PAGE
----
Here are the most common types of financing options when investing in commercial real estate.
This type of loan is probably the most common one and is very similar to residential mortgage loans, also called a traditional loan. The terms for a conventional loan are usually the longest and the interest rates are 4 - 7%. The repayment schedule is typically between 5 to 10-years when the loan matures. The amortization schedule is generally at 30 years.
The U.S. Small Business Administration (SBA) offers two types of loans for commercial real estate investors – SBA 7(a) loans and SBA 504 loans. What is unique about the SBA loan is that the SBA guarantees a repayment of the portion of the loan making it favorable to institutional lenders who in turn will provide some of the lowest interest rates.
One of the most popular SBA lending programs is the SBA 7(a) loan. The SBA loan can be used for "owner-occupied" properties (the borrow's business needs to occupy at least 51% of the total square footage), debt refinancing, working capital, etc.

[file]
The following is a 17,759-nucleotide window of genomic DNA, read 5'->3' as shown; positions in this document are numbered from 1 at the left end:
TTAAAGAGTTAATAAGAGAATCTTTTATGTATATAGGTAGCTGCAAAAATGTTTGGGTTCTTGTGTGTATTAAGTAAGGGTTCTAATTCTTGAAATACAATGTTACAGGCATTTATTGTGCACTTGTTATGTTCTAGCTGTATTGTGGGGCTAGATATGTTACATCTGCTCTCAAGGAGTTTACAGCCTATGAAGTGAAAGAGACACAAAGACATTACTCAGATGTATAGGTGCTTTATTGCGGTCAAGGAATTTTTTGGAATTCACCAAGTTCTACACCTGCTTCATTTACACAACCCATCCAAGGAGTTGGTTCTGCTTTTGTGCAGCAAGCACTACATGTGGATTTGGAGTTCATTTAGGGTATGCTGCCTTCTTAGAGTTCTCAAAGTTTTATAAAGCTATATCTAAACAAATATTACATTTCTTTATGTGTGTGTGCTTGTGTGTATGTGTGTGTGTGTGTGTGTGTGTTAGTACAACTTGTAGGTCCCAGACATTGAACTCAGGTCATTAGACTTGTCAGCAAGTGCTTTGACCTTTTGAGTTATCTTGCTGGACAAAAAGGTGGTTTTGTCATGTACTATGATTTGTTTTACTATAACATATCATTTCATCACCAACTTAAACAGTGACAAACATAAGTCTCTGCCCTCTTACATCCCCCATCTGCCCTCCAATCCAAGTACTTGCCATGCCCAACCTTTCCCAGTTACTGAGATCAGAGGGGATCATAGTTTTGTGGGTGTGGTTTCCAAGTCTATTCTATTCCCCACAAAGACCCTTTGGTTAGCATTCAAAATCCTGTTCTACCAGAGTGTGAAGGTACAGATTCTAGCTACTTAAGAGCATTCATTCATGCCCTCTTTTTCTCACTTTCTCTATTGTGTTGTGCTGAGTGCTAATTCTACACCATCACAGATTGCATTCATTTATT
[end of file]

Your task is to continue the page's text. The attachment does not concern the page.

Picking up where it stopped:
Hard Money Loan
This is an unconventional private loan and will carry higher interest rates and have a shorter term. This is an option for when there are no other financing alternatives available. The private lenders know that they can demand the higher interest rates here. Most folks utilizing this type of loan know that they are in a unique situation and will eventually refinance to a traditional loan or wholesale/flip the property.
Exactly as it sounds. This loan helps to bridge the gap between a conventional loan and perhaps a down payment gap in order to close the deal. These loans are another example of a private loan so expect higher interest rates and a short duration. These types of loans are used for special circumstances.
Want to connect with a lending expert? We have multiple resources on our Advisors page, tell them Pam from The C.R.E.A.T.E. Wealth Network referred you!
Do you have any specific lending questions? Comment below and let us know! We'll help you find the answer, chances are...others are thinking the same question too if you're stumped.